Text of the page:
4:42AM Wednesday, February 6th 2002
-by Jeremy Dinovo
This is a 3 hour paper, about my perspective on death. This paper was written, from my
experience when my father was viewed in a funeral home on Tuesday, February 5th 2002.
I just got back from the 'viewing' of my father's body today and it was excellent. I met
all kinds of relatives, got all kinds of hugs, played with the kids and I REALLY
feel that I’ve learned a lot of different things. The hugs were great because
the hugs gave me closure. Most of the time, while I was there, at the
viewing, mutual understanding was often mentioned through memories.
I'm handling everything so well though, I haven't felt any real strong tears yet.
I've just been happy how my dad taught me to be. I’ve also been happy how I've
taught 'him' to be. In tears, most of the women at the funeral home always
seemed to say things like, "I'm so sorry about your loss." I always had to reply with
the pep and the zeal my dad had inspired me to have, with a simple "it's okay."
When someone asked me how I was doing, I followed my own advice and said, "I'm
doing great.“ I would say that with a big smile and a cheery attitude. One
thing bout my dad was that he could make up the BEST jokes, in the WORST
situations. He was totally humble and he was honestly, ‘himself‘. With no labels, dad
just had his smile and humor. Dad never wanted anyone to feel bad for him but he and I
agreed..."Tears, don't hold them in, but don't push them out. If they've got to come,
then just be natural." I’ve always given and gotten lots of excellent advice
The strongest reason I wasn't sad, at the viewing, was because me and my dad had a STRONG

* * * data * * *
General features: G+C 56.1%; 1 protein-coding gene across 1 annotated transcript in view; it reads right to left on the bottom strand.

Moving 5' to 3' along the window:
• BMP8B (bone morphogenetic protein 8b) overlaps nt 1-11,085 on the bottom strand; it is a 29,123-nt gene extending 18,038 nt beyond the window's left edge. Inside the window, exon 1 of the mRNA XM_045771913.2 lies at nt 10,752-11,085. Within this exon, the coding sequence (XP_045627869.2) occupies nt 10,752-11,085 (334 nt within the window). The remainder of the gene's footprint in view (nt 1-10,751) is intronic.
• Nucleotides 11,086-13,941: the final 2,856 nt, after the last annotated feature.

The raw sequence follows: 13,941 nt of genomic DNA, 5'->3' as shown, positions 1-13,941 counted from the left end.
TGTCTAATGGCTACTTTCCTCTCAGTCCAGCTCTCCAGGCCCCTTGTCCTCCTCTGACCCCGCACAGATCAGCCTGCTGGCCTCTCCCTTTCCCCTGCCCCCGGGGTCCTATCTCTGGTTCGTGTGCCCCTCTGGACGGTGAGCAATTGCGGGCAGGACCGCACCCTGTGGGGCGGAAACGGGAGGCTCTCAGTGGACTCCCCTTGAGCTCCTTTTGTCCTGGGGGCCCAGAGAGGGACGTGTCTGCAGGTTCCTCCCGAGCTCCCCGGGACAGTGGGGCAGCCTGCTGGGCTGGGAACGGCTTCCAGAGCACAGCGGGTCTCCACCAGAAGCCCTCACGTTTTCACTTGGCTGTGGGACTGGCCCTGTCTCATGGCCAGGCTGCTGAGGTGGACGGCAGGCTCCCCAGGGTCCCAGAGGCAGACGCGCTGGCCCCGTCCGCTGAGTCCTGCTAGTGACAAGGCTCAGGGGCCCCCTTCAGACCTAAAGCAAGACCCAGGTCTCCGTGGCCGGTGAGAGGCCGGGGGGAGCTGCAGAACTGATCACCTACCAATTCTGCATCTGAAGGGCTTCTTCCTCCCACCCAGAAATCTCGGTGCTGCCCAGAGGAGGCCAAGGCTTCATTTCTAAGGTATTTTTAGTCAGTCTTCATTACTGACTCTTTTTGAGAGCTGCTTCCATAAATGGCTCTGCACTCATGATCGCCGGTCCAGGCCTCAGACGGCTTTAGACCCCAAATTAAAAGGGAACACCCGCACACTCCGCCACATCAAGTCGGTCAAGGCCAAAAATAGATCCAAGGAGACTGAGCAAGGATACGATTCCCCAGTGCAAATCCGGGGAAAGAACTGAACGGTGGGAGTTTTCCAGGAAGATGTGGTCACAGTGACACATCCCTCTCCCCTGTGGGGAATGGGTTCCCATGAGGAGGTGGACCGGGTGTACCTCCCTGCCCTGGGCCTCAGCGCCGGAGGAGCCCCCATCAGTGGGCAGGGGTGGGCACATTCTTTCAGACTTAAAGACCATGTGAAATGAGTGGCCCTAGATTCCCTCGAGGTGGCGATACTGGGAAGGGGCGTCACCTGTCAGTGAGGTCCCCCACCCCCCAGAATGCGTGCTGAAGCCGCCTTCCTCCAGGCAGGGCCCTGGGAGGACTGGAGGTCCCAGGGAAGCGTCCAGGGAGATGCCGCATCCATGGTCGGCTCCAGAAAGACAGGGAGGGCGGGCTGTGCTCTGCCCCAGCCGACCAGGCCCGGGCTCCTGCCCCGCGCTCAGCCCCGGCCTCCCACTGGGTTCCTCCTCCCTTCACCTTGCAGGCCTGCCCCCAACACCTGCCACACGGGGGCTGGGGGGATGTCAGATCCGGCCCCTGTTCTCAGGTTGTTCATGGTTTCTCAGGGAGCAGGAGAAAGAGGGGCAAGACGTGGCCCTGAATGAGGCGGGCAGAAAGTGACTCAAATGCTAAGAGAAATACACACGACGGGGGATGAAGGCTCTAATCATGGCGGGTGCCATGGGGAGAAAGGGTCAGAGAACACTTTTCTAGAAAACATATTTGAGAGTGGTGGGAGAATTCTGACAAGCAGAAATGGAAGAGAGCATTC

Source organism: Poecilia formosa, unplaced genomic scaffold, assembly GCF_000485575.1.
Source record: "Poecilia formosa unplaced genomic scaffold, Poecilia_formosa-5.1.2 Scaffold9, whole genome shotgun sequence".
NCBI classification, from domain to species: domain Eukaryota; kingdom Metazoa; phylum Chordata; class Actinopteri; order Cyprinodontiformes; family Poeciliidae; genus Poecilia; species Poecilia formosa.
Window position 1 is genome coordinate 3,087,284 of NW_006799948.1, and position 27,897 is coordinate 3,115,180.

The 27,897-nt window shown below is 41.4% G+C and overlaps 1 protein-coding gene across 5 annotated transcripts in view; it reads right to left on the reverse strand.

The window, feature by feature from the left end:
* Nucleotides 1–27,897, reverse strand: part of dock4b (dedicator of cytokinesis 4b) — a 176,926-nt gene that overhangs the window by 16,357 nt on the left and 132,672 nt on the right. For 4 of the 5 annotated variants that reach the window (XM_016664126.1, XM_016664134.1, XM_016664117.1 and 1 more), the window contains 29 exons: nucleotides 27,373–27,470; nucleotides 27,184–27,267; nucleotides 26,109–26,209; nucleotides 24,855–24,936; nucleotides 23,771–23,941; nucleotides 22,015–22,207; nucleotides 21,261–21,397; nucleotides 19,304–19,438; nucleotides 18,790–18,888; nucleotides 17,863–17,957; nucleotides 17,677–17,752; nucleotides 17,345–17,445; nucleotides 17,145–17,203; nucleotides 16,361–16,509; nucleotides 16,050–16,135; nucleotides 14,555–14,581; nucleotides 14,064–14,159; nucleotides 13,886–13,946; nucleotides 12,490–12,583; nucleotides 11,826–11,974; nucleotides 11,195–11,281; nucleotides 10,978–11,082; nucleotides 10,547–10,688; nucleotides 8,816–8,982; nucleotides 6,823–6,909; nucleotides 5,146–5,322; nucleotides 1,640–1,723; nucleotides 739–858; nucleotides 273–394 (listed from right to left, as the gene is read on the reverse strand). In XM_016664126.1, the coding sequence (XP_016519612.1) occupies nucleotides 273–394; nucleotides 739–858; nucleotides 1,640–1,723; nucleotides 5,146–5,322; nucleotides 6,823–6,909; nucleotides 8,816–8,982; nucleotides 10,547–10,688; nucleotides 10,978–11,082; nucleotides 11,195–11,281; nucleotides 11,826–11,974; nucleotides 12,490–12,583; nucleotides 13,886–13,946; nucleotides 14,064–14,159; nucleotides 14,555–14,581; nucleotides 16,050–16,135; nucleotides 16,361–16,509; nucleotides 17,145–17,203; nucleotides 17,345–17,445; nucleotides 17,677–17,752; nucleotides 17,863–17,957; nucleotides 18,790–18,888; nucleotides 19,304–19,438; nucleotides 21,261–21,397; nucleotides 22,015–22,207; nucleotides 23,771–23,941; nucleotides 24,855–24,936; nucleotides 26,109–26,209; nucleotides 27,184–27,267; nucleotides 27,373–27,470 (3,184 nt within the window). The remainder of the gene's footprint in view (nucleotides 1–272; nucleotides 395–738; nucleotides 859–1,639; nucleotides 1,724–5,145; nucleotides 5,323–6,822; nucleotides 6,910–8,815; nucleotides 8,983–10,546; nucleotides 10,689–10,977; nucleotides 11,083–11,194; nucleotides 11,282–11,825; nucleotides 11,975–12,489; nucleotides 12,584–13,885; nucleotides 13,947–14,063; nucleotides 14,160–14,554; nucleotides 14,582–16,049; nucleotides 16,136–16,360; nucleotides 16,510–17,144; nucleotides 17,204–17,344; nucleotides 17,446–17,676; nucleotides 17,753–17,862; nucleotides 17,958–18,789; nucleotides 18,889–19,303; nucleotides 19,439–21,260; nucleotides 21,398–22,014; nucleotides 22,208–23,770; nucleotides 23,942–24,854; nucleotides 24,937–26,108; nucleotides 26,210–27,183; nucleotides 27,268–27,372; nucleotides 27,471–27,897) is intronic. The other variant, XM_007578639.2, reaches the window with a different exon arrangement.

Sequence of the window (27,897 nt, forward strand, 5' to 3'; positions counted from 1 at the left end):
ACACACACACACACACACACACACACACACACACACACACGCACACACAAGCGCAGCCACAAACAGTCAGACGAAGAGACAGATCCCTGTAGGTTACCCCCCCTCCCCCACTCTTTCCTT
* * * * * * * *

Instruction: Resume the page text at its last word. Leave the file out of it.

mutual understanding relationship with each other. I knew HIS thoughts and
feelings on things and he knew MINE. From that perspective on our thoughts and feelings
on things, I’ve concluded, that it seems like the more you understand, is
the less you cry. Mutual understanding is the most powerful thing in the world.
Mutual understanding is where all of our emotions come from .I've been doing a
lot of thinking and talking today and have been spreading a lot of my dad's
compassionate spirit and humor. Along with how I spread those values in my spirit, many
people, INCLUDING the priest.........all agreed......"wow, your attitude is
amazing.....I really like your outlook."
My dad was only 50 and he died during the Super Bowl Sunday of cancer, emphysema, poor
breathing, back trouble, I’ve seen that lots of people that knew him, took
things in many different ways and thought of him in many different ways as well. An uncle
of mine, uncle Bill, had died two years before my father and I had told many
other people what I had heard about how my uncle Bill would always sit around with
dad and wait around the TV for the Super Bowl to come on.
So, yeah, that's what's been on my mind lately and the funeral is tomorrow. I believe
that the most painful and strange thing I'll have to do is adjust. The day after is
when I’ll have to find more people to talk to about it, besides my recently deceased
dad. Besides my dad, I haven't understood anyone quite like myself. At the
viewing, everything was just crazy though and very different simply because the
perspective I had at my dad's viewing. What I did though, was, at the 1st viewing,
(2-4pm) I dressed up in some nice clothes. My clothes consisted of a
button-up shirt underneath a nice black and white mesh, wool sweater. I wore that
with some nice gray dress pants. Then, when there was a reception starting at my Aunt's